A Bit of Formalism

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[THIS SECTION NEEDS WORKING but I'm just putting things where they belong in a very quick pass so that I can get this book ORGANIZED.]

*For any given object*, the intersection *and* the union of its
identity set with itself is the identity set of the object, and the
intersection of the identity groups of two *different* objects is
the empty set. This last line defines, in fact, the very essence of
what we mean by ``different'' just as the first two lines encapsulate
what we mean by ``the same''.

Let us relate these two statements back to the Laws of Thought. In an
existential -set theory, is not a set. Our human minds try
to *interpret* it as ``the set of things that do not exist'' within
the existential set Universe in question, but of course no such set *exists* within that set Universe (including the empty set) - it is a
statement even in English. Nevertheless, we recognize the first
of these two relations as the *Law of Contradiction* where as usual,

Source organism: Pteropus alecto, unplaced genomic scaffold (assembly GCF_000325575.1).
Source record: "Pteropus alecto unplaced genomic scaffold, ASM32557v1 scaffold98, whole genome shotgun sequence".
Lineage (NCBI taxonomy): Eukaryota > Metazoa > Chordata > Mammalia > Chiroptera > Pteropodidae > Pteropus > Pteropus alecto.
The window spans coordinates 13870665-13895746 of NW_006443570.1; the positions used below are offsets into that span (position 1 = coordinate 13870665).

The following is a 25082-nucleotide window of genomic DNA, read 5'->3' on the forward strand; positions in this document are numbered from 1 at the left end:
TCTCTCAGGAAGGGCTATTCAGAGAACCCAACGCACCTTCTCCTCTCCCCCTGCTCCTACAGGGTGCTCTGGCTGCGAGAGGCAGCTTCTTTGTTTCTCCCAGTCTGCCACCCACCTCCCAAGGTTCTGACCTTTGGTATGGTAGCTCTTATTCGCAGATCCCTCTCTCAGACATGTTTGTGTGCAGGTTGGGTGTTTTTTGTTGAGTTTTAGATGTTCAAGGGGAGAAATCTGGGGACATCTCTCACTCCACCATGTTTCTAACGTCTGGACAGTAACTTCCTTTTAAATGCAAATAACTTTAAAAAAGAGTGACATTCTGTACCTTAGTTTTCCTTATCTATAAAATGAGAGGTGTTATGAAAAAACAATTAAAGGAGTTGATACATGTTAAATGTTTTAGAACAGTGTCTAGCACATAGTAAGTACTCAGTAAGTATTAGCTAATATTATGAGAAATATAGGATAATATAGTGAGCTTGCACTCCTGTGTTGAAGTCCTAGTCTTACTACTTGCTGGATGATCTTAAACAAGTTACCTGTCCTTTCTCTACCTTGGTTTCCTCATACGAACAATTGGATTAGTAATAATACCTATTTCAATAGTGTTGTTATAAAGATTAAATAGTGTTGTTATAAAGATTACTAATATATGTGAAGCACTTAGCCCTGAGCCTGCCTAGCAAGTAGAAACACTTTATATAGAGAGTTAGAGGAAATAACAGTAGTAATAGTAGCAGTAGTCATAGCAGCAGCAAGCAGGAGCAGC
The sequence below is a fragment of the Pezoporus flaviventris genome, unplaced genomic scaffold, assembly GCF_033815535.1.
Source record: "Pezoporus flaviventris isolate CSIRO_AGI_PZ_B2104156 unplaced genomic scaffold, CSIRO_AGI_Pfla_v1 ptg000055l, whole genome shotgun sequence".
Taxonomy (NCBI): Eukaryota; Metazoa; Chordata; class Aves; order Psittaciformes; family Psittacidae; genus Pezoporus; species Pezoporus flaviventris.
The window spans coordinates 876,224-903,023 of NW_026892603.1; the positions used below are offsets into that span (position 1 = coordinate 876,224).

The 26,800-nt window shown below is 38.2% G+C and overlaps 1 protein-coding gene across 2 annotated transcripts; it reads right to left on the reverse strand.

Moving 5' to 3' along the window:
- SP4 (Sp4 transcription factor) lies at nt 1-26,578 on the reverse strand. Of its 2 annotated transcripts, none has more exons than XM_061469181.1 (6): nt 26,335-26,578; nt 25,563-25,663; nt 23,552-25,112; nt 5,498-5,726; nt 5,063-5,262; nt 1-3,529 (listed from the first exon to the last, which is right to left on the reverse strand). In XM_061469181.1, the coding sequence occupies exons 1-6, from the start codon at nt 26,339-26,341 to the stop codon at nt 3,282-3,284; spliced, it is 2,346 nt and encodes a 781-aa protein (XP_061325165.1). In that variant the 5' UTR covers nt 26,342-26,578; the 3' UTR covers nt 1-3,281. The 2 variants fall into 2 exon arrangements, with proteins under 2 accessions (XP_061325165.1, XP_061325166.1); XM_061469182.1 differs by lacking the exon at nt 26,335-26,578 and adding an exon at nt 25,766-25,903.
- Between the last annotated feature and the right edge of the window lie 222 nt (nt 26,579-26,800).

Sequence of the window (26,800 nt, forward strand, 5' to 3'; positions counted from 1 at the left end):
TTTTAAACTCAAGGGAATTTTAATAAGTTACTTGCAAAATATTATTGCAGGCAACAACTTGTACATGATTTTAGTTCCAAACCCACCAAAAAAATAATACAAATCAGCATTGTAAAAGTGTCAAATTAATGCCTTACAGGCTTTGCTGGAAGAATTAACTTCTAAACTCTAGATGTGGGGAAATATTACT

can be any object or the ``empty object'' corresponding to the empty
set drawn from *within* the set Universe. Rendered in English, it
says that ``the intersection of any object drawn from our Universal set
and not-an-set is not-a-set'' (within the existential Universal set of
the theory). Nor can we form the union of any set object to a
``-thing'' that is not, in fact a set.

In this formulation, the two -statements become requirements of
*consistency* of a set theory. Once one defines a set Universe with
its implicit existential subsets, then any sort of algebraic operation
or set specification that yields a result that isn't one of these
subsets must be , an *inconsistent* result. That isn't a
disaster, but it does mean that this and any subsequent operations
involving that result are also - meaningless - within the
specified theory.

Summary

A Bit of Formalism

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